Spicy Sichuan style partridge noodles

Sichuan style partridge noodles

Never one to leave well enough alone, I’ve once again been tweaking and twisting, adding and amending. Often this is through store cupboard necessity, sometimes just sheer perversity. Whatever the reason, the results are always interesting.

Sometimes they simply don’t work (one memorable attempt to modify carbonara ended up with scrambled egg pasta), but sometimes they come out better than I expect. Substituting pheasant for chicken led me into a whole world of Indian game cooking, and maybe this’ll do the same for Sichuan food.

I had wanted to try out dan dan noodles for a while, but never got around to ordering it anywhere in town. Finally I thought sod it and just decided to make it as best I could from a book. For someone who is still a comparative novice when it comes to cooking Sichuan and similar, this was maybe a little foolhardy.

Stir fried partridge
Stir-frying the partridge

And indeed, what I ended up with could hardly be called dan dan noodles, but it was pretty tasty none the less. I had no chicken (or pork) but had found a neglected pack of partridge breasts in the back of the freezer that needed using.

And of course, I didn’t have all the right ingredients for the sauce, and some extra spinach hanging around. Blah blah blah. And this was the result. Definitely not dan-dan but curious and quite tasty. I just call it Spicy Partridge Noodles. It’s a Ronseal dish, does what it says on the tin. Enjoy.

Spicy noodles
The sauce-tossed noodles

Spicy partridge noodles
Feeds two and scales well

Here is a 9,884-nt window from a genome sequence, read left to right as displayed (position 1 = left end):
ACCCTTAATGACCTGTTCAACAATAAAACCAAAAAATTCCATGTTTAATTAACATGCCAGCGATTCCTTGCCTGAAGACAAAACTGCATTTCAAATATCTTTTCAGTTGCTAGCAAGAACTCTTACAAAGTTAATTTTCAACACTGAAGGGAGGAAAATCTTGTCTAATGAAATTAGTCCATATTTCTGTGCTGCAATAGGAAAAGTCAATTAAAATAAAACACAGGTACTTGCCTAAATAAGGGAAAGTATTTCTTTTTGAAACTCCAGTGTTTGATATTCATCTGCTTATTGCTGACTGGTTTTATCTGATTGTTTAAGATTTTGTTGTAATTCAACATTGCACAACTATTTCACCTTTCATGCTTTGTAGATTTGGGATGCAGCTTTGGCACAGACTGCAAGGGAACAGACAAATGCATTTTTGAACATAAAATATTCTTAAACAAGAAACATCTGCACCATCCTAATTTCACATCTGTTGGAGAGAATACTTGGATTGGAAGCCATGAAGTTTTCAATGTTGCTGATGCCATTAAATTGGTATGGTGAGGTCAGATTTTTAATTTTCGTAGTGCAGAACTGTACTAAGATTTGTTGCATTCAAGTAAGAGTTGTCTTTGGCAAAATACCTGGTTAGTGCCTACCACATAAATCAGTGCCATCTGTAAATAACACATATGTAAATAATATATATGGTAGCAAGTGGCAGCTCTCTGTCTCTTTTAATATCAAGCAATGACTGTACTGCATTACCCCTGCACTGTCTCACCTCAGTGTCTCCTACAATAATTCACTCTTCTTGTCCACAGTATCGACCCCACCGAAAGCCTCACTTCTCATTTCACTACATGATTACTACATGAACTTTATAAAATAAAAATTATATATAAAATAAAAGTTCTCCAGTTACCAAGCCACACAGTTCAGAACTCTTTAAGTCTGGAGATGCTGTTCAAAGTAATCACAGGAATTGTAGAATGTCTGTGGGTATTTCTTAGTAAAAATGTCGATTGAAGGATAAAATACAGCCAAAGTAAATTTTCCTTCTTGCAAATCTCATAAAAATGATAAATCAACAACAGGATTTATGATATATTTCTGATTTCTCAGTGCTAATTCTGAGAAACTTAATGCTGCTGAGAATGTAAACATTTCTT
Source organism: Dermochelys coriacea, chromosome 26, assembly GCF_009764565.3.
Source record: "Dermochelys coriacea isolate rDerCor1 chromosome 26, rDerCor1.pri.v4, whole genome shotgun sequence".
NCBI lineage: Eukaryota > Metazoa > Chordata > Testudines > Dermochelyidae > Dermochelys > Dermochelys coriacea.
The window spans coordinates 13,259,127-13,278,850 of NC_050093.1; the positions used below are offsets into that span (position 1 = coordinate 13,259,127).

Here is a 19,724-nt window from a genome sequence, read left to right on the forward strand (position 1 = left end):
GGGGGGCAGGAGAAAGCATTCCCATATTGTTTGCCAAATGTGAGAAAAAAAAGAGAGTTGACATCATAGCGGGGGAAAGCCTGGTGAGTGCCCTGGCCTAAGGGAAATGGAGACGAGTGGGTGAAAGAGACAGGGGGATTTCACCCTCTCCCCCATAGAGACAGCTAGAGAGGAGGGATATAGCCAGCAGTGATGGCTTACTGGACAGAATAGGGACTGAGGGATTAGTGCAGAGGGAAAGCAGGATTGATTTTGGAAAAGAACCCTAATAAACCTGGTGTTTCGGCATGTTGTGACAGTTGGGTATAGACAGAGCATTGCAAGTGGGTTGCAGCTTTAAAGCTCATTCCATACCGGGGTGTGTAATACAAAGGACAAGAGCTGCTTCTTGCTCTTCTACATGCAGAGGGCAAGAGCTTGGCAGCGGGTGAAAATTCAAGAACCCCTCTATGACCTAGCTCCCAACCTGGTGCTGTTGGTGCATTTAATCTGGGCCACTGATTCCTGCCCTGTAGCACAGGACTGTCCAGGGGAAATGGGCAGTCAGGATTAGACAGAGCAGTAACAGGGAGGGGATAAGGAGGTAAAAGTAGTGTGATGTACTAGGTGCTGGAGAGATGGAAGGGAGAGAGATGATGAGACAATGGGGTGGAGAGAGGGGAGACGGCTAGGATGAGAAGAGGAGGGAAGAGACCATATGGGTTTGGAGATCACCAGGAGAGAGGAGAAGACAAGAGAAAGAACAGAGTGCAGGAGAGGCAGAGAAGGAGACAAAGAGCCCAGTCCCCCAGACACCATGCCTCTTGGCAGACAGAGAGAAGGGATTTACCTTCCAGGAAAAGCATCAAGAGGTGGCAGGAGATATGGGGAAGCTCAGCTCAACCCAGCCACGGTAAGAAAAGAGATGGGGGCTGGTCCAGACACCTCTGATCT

You could use any meat here, so long as it has some taste to it. If it’s factory farmed and been enclosed and shut away then don’t bother, you might as well use tofu. It’ll taste of more. The partridge had a wee gamey kick to it that added and built on the pungent salty and spicy sauce. And provided a nice contrast to the slight earthy bite of the spinach.

You could just as easily use pheasant, guinea fowl or joints of quail (cut each breast in half and leave the legs whole). May be even pigeon, although that might be a wee bit too gamey. I’m not sure. Whatever you use, have fun!

Ingredients for spicy partridge

4 partridge breasts
A large bunch of water spinach – sliced into sections
2 cloves garlic – finely sliced
1 thumb ginger – finely sliced
Splash of soy
3 spring onions – chopped into 1cm pieces
Egg noodles
5 dried chillies – chopped in half and seeds removed

Sauce
One and half tblsp light soy
Half tblsp heavy soy
2 tblsp chilli oil and sediment
One and a half tsp Chinkiang black vinegar
1 tsp ground Sichuan pepper corns

First, mix the sauce ingredients together and set aside. Put a pan of water on to boil for the noodles.
Now heat a couple of tablespoons of oil in a wok until it’s smoking hot. Chuck in the chillies and stir and fry for about ten seconds then add the partridge and onions. Stir and fry for a couple of minutes until the meat starts to colour a little.

Now add the ginger and garlic and stir fry for a minute or so to release the aromas. Chuck in the spinach. I do by putting the stalky bits in first, stirring until they have softened, then add the leaves. Otherwise it all comes cascading out of the wok at the first stir.

Add a splash of light soy sauce and stir and fry until they have wilted, turn the heat down and let then simmer for a minute or two.

By now the noodle water will be simmering away, cook the noodles in it for two minutes, then drain and run under cold water. Drain and toss them in the sauce. Portion them out and spoon over the partridge and spinach. Eat.

Stir fried partridge and spinach
The cooked spinach and partridge

4 Responses to “Spicy Sichuan style partridge noodles”

  1. The Grubworm

    Hi Oliver – I can’t get enough of the stuff, and it’s interesting to cook as well. I’m now in China and realising that I have an awful lot to learn when it comes to cooking the food. Even the food from the meanest, remotest, streetside stall is pretty damn good. What has been particularly interesting is thekitchen set ups. Where we have been they are mostly wood fired stoves, but all those ingredients are laid out ready to grab as needed. It means that super food comes out super fast.

  2. The Grubworm

    @meemalee – Word! I have all sorts of wierd and wonderful things languishing at the back of the freezer. Usually the result of some impulse buying at the butcher…

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